Whisky aging in charred barrels
Plenty of cool clear water, wood for barrels, peat for dehydrating malt, coal for stilling, barley, a cool climate and a quiet environment…. Unsatisfied with Kyoto’s Yamazaki, Masataka Taketsuru, the founder of Japanese whisky, had the goal of ideal whisky distilling, and chose, with uncompromising dedication, Yoichi-cho, a town located on Hokkaido, the northernmost of Japan’s four main islands. Taketsuru, who learned whisky making in Scotland, wanted to manufacture high-quality whisky. Japanese whisky, born of the sincerity of Japanese craftsmanship, is attracting attention from around the world.
It’s said that the shape of the pot still used for distilling determines the character of the whisky. Taketsuru, who studied malt distilling in Scotland, commissioned a Japanese copperware artisan to make a pot still; in 1930, the first pot still in Japan was created. The shape of the Yoichi pot still, with its straight neck, is said to allow for the distilling of strong whisky. Even today, the whisky is distilled over a coal fire, with the coal being shoveled into the oven every ten minutes. In response to the upsurge in the request for Japanese whisky, as of this year, the company has begun round-the-clock production.
I was impressed by the words of factory manager Kimiaki Iwatake. He took up his post in 2019. “It will require more than ten years before the whisky I’m preparing now is available on the market. Most likely, I won’t be here anymore at that time.” The blender’s job isn’t just about mixing whisky; it’s concerned with grasping the number and type of barrels, how to lay down the whisky in those barrels, how to prepare the various malt and grain whiskies, and how to make better use of the aged whisky products. Iwatake says, “It is about silently and patiently remaining engaged in blending the past and future.”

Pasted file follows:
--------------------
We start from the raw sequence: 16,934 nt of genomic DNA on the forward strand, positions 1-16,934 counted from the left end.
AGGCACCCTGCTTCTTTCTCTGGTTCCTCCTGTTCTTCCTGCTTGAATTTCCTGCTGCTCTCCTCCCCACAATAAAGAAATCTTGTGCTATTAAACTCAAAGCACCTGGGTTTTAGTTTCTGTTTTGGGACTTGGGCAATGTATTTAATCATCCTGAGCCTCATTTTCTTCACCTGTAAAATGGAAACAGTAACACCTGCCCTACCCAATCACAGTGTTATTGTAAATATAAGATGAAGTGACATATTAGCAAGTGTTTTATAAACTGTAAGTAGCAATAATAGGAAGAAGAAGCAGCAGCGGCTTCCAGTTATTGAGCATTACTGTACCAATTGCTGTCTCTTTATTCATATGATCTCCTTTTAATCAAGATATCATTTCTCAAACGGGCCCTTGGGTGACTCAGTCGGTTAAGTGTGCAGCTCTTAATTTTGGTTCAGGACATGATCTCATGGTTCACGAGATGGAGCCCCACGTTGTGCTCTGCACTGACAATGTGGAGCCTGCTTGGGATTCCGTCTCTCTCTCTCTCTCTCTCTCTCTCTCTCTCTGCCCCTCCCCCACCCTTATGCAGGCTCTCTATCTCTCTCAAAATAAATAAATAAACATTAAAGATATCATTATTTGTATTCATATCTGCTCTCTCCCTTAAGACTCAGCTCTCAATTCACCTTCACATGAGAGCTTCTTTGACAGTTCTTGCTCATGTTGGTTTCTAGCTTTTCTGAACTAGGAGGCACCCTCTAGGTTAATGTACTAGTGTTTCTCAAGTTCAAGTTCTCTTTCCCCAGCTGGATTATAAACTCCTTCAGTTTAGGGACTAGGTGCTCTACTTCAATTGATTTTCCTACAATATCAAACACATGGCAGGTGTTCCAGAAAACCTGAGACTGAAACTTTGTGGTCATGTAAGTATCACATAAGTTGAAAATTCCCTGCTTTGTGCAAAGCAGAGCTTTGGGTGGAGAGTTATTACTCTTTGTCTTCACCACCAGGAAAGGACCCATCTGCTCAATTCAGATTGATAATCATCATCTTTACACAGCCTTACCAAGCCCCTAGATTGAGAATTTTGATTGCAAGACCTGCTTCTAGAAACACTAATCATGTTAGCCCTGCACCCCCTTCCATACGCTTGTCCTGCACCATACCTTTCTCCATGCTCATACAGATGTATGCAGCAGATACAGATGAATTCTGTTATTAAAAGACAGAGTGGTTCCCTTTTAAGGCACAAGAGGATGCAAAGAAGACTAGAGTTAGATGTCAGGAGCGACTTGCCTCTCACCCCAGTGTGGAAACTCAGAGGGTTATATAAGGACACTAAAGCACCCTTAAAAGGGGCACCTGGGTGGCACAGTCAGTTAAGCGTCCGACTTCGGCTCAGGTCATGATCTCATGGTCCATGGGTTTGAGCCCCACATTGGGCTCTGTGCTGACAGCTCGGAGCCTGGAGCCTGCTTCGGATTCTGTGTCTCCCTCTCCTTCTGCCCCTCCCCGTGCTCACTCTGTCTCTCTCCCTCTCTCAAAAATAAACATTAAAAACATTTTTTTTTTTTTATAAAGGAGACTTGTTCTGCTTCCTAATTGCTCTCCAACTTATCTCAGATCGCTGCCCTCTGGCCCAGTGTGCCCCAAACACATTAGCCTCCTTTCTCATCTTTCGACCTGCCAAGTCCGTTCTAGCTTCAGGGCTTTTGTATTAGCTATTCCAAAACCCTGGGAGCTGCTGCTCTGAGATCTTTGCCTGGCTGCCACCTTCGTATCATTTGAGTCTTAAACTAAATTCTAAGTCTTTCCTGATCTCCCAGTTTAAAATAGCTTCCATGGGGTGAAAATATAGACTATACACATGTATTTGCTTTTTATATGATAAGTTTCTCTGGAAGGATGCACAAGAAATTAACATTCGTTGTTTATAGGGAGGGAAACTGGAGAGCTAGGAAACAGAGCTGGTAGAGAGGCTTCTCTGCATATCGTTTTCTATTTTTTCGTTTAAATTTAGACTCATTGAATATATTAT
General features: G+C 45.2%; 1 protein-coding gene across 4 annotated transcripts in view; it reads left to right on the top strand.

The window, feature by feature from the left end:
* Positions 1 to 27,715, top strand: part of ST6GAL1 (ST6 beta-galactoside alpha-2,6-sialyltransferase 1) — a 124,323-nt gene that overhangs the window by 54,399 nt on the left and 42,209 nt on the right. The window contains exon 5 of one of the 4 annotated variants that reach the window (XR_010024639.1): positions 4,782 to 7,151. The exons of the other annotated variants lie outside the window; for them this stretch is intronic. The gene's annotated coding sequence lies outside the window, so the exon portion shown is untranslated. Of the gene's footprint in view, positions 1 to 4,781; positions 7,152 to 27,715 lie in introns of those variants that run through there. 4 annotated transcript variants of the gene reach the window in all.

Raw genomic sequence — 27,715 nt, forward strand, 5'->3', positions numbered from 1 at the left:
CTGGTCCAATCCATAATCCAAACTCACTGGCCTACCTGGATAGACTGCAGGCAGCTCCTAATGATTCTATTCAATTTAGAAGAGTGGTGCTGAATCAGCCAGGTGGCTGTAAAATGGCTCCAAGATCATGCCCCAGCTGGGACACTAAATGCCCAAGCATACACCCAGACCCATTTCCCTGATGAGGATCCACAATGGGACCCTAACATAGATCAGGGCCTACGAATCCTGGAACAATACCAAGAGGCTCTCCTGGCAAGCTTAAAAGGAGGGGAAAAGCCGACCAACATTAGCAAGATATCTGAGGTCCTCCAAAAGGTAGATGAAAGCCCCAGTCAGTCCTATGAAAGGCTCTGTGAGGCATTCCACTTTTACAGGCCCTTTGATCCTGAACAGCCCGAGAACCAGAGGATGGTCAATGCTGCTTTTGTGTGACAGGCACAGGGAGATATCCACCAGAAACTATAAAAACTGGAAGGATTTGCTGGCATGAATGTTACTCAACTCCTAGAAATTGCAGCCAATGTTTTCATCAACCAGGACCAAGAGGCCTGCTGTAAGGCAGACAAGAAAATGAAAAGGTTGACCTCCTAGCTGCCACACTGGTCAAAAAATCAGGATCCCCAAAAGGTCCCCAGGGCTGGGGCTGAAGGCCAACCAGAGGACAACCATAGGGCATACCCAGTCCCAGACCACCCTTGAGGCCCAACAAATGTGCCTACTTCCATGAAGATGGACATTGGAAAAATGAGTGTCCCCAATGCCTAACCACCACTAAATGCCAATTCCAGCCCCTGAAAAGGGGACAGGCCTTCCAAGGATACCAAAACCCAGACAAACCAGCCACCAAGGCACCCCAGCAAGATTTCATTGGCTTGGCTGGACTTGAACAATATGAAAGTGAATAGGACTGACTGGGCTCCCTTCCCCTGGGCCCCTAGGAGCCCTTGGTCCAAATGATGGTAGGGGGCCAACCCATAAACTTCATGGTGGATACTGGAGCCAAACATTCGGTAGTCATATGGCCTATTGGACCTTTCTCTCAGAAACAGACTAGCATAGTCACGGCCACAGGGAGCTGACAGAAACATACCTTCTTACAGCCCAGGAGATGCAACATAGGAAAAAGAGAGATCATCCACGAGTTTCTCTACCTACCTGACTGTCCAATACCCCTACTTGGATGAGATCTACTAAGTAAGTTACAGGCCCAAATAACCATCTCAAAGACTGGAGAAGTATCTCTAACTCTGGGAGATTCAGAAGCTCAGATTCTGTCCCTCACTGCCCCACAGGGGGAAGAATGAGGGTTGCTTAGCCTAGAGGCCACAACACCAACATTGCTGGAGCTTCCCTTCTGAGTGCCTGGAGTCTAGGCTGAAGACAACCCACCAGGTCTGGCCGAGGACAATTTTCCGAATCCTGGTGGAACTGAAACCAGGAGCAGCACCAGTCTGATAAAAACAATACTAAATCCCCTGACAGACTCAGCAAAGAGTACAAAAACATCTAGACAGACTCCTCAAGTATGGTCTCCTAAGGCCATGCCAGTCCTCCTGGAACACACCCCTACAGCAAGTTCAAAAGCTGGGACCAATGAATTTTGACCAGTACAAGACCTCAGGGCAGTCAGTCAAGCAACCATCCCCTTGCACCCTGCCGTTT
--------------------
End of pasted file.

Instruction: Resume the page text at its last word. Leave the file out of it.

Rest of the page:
The storehouse was also very impressive. The barrels, it seems, are used many times, but both new and reused barrels are charred inside with a burner. Malt whisky, particularly, is aged within charcoal. Inside the cold, dim storehouse, one is enveloped by the aroma of maturing whiskies. Doubtlessly, the whiskies are sleeping. In the cold, tranquil, snow-covered resting place in Yoichi, surrounded by whisky barrels that have been sleeping for more than ten years, unconsciously, I give a passing thougtht to the world of ten years hence.
The story of Taketsuru’s long journey in the pursuit of making a genuine whisky, through the founding of his own distillery in Yoichi, is known through the TV drama, “Massan”. Masataka Taketsuru’s wife, Rita, who came from Scotland, shared in her husband’s hardships in this town. Their home has been reconstructed in the distillery. Inside, there are umeboshi (pickled plums) prepared by Rita many decades ago. Left just as they were are the piano Rita played as well as Taketsuru’s favorite jackets, constructed from western textiles. It seems that Massan, a beer lover, drank whisky after dinner.